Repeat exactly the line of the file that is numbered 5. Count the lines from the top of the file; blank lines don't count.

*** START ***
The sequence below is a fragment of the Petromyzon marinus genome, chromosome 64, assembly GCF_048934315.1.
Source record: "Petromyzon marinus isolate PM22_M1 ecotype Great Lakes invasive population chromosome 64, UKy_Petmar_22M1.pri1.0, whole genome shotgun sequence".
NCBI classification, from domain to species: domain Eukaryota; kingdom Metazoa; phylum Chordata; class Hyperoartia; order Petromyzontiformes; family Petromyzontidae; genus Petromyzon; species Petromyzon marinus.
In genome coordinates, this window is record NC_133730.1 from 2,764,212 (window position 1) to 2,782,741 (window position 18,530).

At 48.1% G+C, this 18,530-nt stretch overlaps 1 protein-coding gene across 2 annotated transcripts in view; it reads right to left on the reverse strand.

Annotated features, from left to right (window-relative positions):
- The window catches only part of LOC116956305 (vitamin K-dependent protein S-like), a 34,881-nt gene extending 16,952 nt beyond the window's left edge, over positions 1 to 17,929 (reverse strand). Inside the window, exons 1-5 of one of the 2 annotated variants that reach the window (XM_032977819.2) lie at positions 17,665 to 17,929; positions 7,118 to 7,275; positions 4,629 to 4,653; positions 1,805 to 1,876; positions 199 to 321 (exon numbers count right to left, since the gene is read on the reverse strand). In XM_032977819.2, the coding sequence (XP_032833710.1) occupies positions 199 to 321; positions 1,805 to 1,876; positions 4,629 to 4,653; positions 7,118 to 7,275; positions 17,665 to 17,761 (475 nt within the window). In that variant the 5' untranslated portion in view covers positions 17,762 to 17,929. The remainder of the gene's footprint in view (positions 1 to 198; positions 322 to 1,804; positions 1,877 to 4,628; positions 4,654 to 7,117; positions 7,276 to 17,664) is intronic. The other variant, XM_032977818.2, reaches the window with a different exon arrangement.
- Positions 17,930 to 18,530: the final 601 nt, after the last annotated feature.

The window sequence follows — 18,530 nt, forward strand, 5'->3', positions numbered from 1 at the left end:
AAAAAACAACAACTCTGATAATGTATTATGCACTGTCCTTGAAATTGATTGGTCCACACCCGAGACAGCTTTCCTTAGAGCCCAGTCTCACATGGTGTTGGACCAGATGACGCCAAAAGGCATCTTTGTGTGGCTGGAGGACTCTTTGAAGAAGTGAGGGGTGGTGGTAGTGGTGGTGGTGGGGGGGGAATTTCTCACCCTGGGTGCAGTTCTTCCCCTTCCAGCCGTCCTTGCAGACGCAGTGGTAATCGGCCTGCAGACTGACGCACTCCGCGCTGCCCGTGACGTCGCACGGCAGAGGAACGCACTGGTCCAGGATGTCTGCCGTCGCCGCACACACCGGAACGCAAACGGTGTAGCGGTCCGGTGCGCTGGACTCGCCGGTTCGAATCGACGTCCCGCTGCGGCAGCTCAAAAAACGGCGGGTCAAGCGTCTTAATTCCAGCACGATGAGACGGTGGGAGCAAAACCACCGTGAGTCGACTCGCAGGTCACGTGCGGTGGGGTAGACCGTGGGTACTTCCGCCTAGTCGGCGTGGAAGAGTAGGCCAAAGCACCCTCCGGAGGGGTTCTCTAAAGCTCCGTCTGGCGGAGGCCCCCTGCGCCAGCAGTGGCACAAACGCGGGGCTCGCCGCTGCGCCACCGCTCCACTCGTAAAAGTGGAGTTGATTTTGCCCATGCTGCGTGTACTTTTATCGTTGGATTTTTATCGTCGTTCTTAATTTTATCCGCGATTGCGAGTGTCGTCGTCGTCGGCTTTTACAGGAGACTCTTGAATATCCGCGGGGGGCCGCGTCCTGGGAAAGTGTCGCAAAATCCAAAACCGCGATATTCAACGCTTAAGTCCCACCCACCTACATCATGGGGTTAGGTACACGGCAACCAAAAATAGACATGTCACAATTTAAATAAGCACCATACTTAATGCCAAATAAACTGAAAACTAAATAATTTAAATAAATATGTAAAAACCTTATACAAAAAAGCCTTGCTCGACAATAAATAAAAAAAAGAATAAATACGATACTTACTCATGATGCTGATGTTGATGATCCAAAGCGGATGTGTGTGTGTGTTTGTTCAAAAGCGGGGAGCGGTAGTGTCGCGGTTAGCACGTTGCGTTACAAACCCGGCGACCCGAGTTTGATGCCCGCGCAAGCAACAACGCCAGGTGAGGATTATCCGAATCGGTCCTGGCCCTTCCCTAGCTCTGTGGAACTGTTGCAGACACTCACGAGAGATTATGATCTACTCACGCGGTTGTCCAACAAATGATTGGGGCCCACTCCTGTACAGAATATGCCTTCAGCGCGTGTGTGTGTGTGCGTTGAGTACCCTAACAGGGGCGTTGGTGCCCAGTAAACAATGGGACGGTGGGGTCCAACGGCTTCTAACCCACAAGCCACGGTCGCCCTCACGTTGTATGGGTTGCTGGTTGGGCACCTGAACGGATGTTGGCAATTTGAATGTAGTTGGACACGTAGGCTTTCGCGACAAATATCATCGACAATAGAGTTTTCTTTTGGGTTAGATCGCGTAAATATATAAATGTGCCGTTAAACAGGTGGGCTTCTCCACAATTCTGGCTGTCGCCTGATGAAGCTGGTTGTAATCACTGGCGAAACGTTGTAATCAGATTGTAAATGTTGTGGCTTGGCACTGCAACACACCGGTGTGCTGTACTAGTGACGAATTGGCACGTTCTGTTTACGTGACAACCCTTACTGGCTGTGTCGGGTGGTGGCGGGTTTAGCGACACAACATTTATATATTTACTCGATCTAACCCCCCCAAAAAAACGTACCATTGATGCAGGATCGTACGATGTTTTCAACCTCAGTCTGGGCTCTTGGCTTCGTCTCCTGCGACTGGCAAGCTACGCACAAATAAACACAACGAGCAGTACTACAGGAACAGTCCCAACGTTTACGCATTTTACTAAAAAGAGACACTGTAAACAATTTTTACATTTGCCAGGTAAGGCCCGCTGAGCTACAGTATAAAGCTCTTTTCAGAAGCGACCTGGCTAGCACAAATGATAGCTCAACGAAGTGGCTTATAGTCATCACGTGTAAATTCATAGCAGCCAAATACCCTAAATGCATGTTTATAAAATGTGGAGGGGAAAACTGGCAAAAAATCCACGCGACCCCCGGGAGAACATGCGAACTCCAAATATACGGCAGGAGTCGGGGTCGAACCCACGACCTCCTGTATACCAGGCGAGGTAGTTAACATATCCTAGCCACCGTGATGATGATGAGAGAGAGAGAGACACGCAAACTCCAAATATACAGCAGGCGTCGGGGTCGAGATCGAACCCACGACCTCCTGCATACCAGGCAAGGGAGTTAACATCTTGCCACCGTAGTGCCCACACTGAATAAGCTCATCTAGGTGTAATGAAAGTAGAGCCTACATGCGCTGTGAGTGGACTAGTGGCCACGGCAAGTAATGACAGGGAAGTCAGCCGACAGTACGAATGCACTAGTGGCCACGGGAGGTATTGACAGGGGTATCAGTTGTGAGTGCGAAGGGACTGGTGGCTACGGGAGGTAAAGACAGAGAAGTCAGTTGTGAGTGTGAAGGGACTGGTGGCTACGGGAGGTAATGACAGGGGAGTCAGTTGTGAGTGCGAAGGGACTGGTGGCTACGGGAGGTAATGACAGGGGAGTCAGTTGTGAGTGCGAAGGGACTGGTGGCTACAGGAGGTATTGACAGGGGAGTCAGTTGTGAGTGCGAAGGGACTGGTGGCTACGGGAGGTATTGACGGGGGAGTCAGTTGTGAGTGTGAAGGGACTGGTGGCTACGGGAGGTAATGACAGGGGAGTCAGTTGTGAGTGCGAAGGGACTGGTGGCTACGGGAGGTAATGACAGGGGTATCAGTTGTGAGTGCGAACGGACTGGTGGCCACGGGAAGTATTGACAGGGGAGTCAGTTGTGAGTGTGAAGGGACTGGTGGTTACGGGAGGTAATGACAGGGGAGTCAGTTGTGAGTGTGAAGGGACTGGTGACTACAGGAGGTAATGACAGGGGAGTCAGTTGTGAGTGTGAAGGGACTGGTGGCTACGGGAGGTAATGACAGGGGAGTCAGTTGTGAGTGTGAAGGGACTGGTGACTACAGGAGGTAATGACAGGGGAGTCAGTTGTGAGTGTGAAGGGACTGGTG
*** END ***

At 48.1% G+C, this 18,530-nt stretch overlaps 1 protein-coding gene across 2 annotated transcripts in view; it reads right to left on the reverse strand.